With a backdrop of continuing anti-government protests in the Arab world and criticism from some corners over a perceived uneven U.S. response, President Obama said in a major policy speech Thursday that the U.S. would use its influence and economic power to support the region’s transitions to democracy.
“Our message is simple: if you take the risks that reform entails, you will have the full support of the United States,” he said.
The president said that for decades, the United States has pursued a set of interests, including countering terrorism, stopping the spread of nuclear weapons, securing the flow of commerce and security in the region, and standing up for Israel’s security along with pursuing Arab-Israeli peace.
And while the U.S. would continue to do these things, “we must acknowledge that a strategy based solely upon the narrow pursuit of these interests will not fill an empty stomach or allow someone to speak their mind,” he said.
President Obama also acknowledged that “we have learned from our experience in Iraq just how costly and difficult it is to impose regime change by force — no matter how well-intended it may be.”
So instead, the U.S. would support the movements toward democracy and work to advance regional stability by:
Helping to build networks of entrepreneurs, expand exchanges in education, foster cooperation in science and technology, and combat disease;
Asking the World Bank and the International Monetary Fund to present a plan at the G-8 summit next week on a way to stabilize and modernize the economies of Tunisia and Egypt;
Relieving “a democratic” Egypt of up to $1 billion in debt, and working to increase investment there;
Working with Congress to create Enterprise Funds to invest in Tunisia and Egypt, similar to those aimed at helping Eastern Europe after the fall of the Berlin wall; and
Launching a Trade and Investment Partnership Initiative in the Middle East and North Africa, including working with the EU on increasing trade with the region.
President Obama also brought up the stalled peace process between Palestinians and Israelis, and emphasized a two-state solution:
“The United States believes that negotiations should result in two states, with permanent Palestinian borders with Israel, Jordan, and Egypt, and permanent Israeli borders with Palestine. The borders of Israel and Palestine should be based on the 1967 lines with mutually agreed swaps, so that secure and recognized borders are established for both states.”
In addition, he described the removal of Osama bin Laden as a blow to al-Qaida, though he said it was already experiencing a drain on support:
“Bin Laden was no martyr. He was a mass murderer who offered a message of hate. Bin Laden and his murderous vision won some adherents. But even before his death, al Qaeda was losing its struggle for relevance, as the overwhelming majority of people saw that the slaughter of innocents did not answer their cries for a better life.
By the time we found bin Laden, al Qaeda’s agenda had come to be seen by the vast majority of the region as a dead end, and the people of the Middle East and North Africa had taken their future into their own hands.”
The world is witnessing “extraordinary change” in the Middle East and North Africa, President Obama said. “Two leaders have stepped aside. More may follow.”
In Libya, he said NATO had to intervene to protect its people. And in Syria, “people have shown their courage in demanding a transition to democracy. President Assad now has a choice: he can lead that transition, or get out of the way.”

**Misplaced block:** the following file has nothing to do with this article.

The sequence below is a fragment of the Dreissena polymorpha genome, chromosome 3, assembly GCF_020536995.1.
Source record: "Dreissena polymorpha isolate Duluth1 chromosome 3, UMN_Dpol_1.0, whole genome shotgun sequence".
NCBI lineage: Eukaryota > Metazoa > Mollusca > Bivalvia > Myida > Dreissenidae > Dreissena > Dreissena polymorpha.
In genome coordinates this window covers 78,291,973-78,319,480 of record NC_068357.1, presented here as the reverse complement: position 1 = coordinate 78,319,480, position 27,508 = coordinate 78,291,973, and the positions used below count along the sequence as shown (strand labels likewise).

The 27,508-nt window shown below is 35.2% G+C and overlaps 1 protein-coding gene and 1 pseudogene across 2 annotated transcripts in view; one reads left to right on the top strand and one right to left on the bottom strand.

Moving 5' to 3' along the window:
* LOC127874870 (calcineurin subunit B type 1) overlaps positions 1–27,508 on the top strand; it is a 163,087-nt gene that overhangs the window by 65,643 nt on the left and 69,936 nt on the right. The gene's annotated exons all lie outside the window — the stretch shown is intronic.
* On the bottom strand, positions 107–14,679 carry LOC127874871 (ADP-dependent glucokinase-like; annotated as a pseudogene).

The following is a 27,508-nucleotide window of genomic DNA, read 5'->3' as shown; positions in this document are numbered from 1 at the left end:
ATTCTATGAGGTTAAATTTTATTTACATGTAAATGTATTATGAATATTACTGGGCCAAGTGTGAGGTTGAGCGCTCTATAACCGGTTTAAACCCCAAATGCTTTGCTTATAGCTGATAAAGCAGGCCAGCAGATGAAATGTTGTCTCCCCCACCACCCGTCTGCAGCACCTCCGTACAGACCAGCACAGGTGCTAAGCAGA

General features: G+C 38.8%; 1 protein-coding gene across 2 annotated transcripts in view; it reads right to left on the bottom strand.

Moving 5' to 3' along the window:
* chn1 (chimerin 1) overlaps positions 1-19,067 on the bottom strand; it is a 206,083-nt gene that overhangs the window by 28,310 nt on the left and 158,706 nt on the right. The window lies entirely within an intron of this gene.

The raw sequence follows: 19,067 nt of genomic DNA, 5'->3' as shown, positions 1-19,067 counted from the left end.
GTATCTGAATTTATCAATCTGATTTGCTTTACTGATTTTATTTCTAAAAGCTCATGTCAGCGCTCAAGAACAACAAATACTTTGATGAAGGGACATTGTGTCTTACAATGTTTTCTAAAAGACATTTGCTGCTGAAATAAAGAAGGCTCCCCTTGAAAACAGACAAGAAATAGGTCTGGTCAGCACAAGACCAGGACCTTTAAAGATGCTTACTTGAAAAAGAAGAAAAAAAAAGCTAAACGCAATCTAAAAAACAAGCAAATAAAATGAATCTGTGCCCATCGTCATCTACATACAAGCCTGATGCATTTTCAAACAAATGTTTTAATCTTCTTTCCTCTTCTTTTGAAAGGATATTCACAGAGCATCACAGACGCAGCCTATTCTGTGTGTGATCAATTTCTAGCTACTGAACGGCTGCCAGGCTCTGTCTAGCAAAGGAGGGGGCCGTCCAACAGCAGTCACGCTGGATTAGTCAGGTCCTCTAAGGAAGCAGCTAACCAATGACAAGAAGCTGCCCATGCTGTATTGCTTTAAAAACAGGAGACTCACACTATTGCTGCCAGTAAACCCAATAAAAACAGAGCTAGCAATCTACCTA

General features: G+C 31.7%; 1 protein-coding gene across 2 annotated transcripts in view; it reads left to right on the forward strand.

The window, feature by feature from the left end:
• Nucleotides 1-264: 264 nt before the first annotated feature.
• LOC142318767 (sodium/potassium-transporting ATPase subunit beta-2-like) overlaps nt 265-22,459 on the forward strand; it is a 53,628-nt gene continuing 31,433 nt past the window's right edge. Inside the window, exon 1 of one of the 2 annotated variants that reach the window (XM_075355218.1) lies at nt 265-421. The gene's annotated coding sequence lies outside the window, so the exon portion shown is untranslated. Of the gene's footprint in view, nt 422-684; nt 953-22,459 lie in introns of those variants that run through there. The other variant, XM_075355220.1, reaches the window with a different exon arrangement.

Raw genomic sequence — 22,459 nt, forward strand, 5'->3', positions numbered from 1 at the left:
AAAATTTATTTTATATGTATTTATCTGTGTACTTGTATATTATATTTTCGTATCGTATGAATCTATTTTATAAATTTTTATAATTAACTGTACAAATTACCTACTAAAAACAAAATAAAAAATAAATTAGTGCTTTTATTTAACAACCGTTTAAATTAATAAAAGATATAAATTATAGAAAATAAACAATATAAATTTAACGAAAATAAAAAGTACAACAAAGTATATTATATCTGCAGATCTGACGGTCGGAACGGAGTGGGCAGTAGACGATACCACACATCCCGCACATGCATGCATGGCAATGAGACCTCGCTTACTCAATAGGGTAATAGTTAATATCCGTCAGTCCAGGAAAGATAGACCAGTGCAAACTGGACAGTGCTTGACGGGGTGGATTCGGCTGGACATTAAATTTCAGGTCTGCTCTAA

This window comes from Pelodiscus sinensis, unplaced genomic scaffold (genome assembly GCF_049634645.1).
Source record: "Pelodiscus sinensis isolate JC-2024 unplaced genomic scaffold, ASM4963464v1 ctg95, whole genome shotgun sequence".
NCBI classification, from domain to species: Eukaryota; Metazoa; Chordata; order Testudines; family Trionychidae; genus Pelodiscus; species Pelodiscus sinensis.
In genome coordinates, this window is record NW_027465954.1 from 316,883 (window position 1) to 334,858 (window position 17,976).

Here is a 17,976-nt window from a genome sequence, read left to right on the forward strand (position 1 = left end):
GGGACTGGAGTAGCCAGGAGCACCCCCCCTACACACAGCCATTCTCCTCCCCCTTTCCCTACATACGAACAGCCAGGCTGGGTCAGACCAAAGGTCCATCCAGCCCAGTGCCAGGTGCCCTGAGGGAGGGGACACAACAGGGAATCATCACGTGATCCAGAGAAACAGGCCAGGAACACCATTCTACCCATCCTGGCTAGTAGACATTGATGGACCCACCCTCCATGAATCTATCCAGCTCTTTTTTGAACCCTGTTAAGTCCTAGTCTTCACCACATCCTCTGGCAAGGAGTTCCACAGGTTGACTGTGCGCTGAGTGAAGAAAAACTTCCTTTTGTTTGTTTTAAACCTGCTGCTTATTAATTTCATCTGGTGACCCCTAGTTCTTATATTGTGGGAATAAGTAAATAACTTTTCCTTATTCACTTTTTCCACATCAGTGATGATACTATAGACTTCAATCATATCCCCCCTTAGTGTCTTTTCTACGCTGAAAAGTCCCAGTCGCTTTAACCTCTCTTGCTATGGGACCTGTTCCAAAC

On Bahrain, the president cited the Persian Gulf nation’s long-term partnership with the U.S., but said the “mass arrests and brute force” taking place there are at odds with its citizens’ rights and will not dispel the calls for reforms.
“The only way forward is for the government and opposition to engage in a dialogue, and you can’t have a real dialogue when parts of the peaceful opposition are in jail,” he said.
Maria McFarland, Human Rights Watch’s deputy Washington director, said this was the first time the president has spoken pointedly about Bahrain’s repression of the opposition. “In the past, the State Department and White House have been very limited in their statements about what was happening in Bahrain,” which is a strong U.S. ally and home of the U.S. Navy’s 5th Fleet, she said.
Even though the government’s forces are not firing on people in the street, its tactics are just as harmful as other crackdowns in the region, she said, and the U.S. response could be viewed as a double-standard favoring its allies.
McFarland said additional measures, besides economic ones, must be taken to help the region. For example, Egypt needs to repeal the emergency law and trials of civilians in military court and reforming the state security agencies, she said, adding, “These are some of the things we’re going to keep monitoring going forward.”
Aaron David Miller, public policy scholar at the Woodrow Wilson Center, said President Obama tried to take a “Goldilocks approach” by toughening the rhetoric on repressive regimes, but not calling for leaders in Bahrain, Syria and Yemen to step down.
Similarly on the Israeli-Palestinian conflict, Miller said, the president “broke new ground” by saying lines between the two territories should be based on 1967 borders with mutually agreed swaps, but he didn’t fully address the status of Jerusalem and right of Palestinian refugees to return.
“There’s no initiative that’s going to follow this. There’s no way you’re going to get [Israeli Prime Minister Benjamin] Netanyahu and [Palestinian President Mahmoud] Abbas to negotiate on the basis of June 1967,” said Miller. So “I don’t see this as a major advance; I don’t see it as a major blow.”